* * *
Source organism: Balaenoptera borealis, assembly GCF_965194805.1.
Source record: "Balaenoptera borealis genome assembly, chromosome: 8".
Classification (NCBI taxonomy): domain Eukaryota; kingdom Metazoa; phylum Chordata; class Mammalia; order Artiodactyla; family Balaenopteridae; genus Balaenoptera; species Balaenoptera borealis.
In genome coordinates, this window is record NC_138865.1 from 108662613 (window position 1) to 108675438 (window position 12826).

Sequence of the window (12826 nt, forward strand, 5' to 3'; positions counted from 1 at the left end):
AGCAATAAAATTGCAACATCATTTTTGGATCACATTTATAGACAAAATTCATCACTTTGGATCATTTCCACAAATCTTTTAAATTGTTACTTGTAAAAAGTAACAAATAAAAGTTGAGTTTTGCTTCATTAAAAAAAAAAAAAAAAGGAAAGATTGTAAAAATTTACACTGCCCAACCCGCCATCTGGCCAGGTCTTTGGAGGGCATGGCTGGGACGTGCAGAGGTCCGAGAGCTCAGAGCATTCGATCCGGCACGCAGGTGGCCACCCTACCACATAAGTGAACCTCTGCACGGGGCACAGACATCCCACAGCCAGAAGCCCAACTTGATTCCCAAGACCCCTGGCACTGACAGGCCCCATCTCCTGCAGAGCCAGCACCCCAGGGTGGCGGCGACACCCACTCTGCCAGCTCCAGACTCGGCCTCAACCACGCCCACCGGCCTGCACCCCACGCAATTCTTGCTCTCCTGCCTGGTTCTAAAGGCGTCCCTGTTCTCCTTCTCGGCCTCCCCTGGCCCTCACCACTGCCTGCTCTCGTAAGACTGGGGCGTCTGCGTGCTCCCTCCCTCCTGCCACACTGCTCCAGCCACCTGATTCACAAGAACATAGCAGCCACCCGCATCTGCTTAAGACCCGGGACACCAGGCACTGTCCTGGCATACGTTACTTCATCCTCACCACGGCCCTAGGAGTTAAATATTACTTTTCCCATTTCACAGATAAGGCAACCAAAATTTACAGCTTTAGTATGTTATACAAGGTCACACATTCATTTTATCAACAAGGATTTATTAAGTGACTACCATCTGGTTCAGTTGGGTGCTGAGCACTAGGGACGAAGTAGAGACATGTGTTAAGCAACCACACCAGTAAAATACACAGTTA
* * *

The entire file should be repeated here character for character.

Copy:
Source organism: Balaenoptera borealis, assembly GCF_965194805.1.
Source record: "Balaenoptera borealis genome assembly, chromosome: 8".
Classification (NCBI taxonomy): domain Eukaryota; kingdom Metazoa; phylum Chordata; class Mammalia; order Artiodactyla; family Balaenopteridae; genus Balaenoptera; species Balaenoptera borealis.
In genome coordinates, this window is record NC_138865.1 from 108662613 (window position 1) to 108675438 (window position 12826).

Sequence of the window (12826 nt, forward strand, 5' to 3'; positions counted from 1 at the left end):
AGCAATAAAATTGCAACATCATTTTTGGATCACATTTATAGACAAAATTCATCACTTTGGATCATTTCCACAAATCTTTTAAATTGTTACTTGTAAAAAGTAACAAATAAAAGTTGAGTTTTGCTTCATTAAAAAAAAAAAAAAAAGGAAAGATTGTAAAAATTTACACTGCCCAACCCGCCATCTGGCCAGGTCTTTGGAGGGCATGGCTGGGACGTGCAGAGGTCCGAGAGCTCAGAGCATTCGATCCGGCACGCAGGTGGCCACCCTACCACATAAGTGAACCTCTGCACGGGGCACAGACATCCCACAGCCAGAAGCCCAACTTGATTCCCAAGACCCCTGGCACTGACAGGCCCCATCTCCTGCAGAGCCAGCACCCCAGGGTGGCGGCGACACCCACTCTGCCAGCTCCAGACTCGGCCTCAACCACGCCCACCGGCCTGCACCCCACGCAATTCTTGCTCTCCTGCCTGGTTCTAAAGGCGTCCCTGTTCTCCTTCTCGGCCTCCCCTGGCCCTCACCACTGCCTGCTCTCGTAAGACTGGGGCGTCTGCGTGCTCCCTCCCTCCTGCCACACTGCTCCAGCCACCTGATTCACAAGAACATAGCAGCCACCCGCATCTGCTTAAGACCCGGGACACCAGGCACTGTCCTGGCATACGTTACTTCATCCTCACCACGGCCCTAGGAGTTAAATATTACTTTTCCCATTTCACAGATAAGGCAACCAAAATTTACAGCTTTAGTATGTTATACAAGGTCACACATTCATTTTATCAACAAGGATTTATTAAGTGACTACCATCTGGTTCAGTTGGGTGCTGAGCACTAGGGACGAAGTAGAGACATGTGTTAAGCAACCACACCAGTAAAATACACAGTTA